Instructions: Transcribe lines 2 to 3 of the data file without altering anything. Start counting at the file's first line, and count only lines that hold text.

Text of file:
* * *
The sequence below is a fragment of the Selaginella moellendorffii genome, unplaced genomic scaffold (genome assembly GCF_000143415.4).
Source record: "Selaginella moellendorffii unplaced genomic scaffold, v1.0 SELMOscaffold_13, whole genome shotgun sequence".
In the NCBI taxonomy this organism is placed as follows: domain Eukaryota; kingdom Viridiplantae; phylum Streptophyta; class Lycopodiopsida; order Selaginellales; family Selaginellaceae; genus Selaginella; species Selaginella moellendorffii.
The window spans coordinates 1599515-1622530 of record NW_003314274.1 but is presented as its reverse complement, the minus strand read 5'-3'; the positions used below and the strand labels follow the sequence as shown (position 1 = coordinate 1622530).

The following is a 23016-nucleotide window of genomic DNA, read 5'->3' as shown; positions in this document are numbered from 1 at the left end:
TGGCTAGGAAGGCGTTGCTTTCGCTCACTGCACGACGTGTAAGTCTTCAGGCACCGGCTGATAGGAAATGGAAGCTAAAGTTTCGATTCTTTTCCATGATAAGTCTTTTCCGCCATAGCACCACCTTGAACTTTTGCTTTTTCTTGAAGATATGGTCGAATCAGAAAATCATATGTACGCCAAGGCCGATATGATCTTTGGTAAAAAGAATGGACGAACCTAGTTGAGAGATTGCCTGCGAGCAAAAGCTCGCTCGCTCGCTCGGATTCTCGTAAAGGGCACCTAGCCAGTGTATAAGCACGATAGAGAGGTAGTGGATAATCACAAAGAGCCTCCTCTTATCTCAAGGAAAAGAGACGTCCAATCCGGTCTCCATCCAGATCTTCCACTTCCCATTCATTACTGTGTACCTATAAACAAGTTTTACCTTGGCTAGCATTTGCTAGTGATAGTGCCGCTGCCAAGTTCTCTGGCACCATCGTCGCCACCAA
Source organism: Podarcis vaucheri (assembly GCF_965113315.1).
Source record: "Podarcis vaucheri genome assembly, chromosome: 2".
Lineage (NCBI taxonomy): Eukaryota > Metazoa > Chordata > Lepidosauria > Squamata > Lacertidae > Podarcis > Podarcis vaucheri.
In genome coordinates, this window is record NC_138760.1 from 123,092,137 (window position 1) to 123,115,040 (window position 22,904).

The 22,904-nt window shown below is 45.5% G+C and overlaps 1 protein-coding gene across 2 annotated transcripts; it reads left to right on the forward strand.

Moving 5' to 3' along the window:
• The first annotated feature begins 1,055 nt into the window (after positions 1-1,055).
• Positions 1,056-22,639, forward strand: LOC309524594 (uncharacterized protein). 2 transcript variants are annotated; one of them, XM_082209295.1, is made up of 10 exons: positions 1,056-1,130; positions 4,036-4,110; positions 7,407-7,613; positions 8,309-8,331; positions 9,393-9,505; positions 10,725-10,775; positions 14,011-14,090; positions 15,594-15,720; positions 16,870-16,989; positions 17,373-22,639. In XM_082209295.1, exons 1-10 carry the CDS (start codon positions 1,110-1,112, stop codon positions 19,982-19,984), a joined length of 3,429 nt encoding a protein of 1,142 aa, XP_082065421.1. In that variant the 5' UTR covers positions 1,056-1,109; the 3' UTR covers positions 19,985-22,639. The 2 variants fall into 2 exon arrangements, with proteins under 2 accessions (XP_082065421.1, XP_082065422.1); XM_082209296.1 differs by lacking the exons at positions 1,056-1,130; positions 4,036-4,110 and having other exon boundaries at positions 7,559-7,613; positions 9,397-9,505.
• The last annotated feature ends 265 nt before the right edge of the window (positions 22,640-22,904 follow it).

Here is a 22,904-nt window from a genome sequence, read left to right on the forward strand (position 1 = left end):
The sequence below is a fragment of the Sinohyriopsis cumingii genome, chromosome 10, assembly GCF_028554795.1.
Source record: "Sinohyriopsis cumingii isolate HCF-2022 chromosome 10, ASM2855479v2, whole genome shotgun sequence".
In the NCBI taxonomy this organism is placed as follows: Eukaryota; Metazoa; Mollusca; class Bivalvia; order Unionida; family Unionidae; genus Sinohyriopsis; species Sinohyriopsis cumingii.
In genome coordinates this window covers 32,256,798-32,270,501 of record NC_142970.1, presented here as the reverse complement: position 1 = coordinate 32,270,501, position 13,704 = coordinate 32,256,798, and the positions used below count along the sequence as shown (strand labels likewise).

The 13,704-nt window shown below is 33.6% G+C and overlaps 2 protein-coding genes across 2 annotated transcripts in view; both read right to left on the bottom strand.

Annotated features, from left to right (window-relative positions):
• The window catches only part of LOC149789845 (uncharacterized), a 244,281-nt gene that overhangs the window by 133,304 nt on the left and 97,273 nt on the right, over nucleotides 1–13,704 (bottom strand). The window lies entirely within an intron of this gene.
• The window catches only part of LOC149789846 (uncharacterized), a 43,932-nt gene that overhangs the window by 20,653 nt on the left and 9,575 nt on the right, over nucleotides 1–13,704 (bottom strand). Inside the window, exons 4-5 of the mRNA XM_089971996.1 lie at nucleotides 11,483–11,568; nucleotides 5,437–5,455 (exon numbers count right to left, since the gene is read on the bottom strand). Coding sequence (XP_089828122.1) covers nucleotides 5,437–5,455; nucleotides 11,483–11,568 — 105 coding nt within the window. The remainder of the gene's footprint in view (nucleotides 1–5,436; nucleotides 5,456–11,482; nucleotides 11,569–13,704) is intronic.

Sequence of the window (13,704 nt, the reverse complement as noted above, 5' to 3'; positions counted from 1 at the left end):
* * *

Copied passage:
Source record: "Selaginella moellendorffii unplaced genomic scaffold, v1.0 SELMOscaffold_13, whole genome shotgun sequence".
In the NCBI taxonomy this organism is placed as follows: domain Eukaryota; kingdom Viridiplantae; phylum Streptophyta; class Lycopodiopsida; order Selaginellales; family Selaginellaceae; genus Selaginella; species Selaginella moellendorffii.